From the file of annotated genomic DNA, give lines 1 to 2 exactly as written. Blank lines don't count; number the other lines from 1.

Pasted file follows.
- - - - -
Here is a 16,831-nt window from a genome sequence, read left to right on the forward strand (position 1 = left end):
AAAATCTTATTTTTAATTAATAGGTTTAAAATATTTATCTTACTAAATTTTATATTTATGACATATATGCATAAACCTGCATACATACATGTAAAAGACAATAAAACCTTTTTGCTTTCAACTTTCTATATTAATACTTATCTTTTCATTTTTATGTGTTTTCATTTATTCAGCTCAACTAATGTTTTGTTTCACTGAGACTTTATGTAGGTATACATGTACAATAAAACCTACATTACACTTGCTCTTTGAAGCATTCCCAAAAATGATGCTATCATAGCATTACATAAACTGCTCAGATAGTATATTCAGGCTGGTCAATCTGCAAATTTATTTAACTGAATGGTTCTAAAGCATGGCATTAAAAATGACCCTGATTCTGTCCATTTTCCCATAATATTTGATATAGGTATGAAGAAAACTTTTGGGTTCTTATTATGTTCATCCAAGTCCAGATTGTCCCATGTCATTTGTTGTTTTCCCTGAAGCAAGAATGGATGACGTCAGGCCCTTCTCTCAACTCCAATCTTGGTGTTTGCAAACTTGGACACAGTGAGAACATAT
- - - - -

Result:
Here is a 16,831-nt window from a genome sequence, read left to right on the forward strand (position 1 = left end):
AAAATCTTATTTTTAATTAATAGGTTTAAAATATTTATCTTACTAAATTTTATATTTATGACATATATGCATAAACCTGCATACATACATGTAAAAGACAATAAAACCTTTTTGCTTTCAACTTTCTATATTAATACTTATCTTTTCATTTTTATGTGTTTTCATTTATTCAGCTCAACTAATGTTTTGTTTCACTGAGACTTTATGTAGGTATACATGTACAATAAAACCTACATTACACTTGCTCTTTGAAGCATTCCCAAAAATGATGCTATCATAGCATTACATAAACTGCTCAGATAGTATATTCAGGCTGGTCAATCTGCAAATTTATTTAACTGAATGGTTCTAAAGCATGGCATTAAAAATGACCCTGATTCTGTCCATTTTCCCATAATATTTGATATAGGTATGAAGAAAACTTTTGGGTTCTTATTATGTTCATCCAAGTCCAGATTGTCCCATGTCATTTGTTGTTTTCCCTGAAGCAAGAATGGATGACGTCAGGCCCTTCTCTCAACTCCAATCTTGGTGTTTGCAAACTTGGACACAGTGAGAACATAT